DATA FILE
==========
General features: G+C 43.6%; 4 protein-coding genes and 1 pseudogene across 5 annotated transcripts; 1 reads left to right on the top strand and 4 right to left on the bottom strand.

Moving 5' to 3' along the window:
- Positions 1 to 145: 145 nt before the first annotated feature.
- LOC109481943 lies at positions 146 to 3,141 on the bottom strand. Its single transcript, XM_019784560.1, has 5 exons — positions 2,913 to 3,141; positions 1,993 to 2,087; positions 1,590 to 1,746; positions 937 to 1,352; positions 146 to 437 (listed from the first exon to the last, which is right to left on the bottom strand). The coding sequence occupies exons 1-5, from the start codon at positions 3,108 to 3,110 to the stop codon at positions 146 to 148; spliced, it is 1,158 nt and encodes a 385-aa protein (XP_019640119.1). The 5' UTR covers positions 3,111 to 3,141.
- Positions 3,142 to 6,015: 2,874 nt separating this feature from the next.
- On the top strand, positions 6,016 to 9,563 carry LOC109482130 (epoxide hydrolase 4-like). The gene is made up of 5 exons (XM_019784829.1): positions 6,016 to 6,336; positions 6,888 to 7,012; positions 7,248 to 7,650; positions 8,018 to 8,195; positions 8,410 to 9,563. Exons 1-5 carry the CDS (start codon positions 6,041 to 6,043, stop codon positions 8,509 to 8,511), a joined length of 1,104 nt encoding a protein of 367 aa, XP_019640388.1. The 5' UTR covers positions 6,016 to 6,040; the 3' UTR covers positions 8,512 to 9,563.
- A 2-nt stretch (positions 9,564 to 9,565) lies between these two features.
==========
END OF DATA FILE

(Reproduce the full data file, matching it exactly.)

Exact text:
General features: G+C 43.6%; 4 protein-coding genes and 1 pseudogene across 5 annotated transcripts; 1 reads left to right on the top strand and 4 right to left on the bottom strand.

Moving 5' to 3' along the window:
- Positions 1 to 145: 145 nt before the first annotated feature.
- LOC109481943 lies at positions 146 to 3,141 on the bottom strand. Its single transcript, XM_019784560.1, has 5 exons — positions 2,913 to 3,141; positions 1,993 to 2,087; positions 1,590 to 1,746; positions 937 to 1,352; positions 146 to 437 (listed from the first exon to the last, which is right to left on the bottom strand). The coding sequence occupies exons 1-5, from the start codon at positions 3,108 to 3,110 to the stop codon at positions 146 to 148; spliced, it is 1,158 nt and encodes a 385-aa protein (XP_019640119.1). The 5' UTR covers positions 3,111 to 3,141.
- Positions 3,142 to 6,015: 2,874 nt separating this feature from the next.
- On the top strand, positions 6,016 to 9,563 carry LOC109482130 (epoxide hydrolase 4-like). The gene is made up of 5 exons (XM_019784829.1): positions 6,016 to 6,336; positions 6,888 to 7,012; positions 7,248 to 7,650; positions 8,018 to 8,195; positions 8,410 to 9,563. Exons 1-5 carry the CDS (start codon positions 6,041 to 6,043, stop codon positions 8,509 to 8,511), a joined length of 1,104 nt encoding a protein of 367 aa, XP_019640388.1. The 5' UTR covers positions 6,016 to 6,040; the 3' UTR covers positions 8,512 to 9,563.
- A 2-nt stretch (positions 9,564 to 9,565) lies between these two features.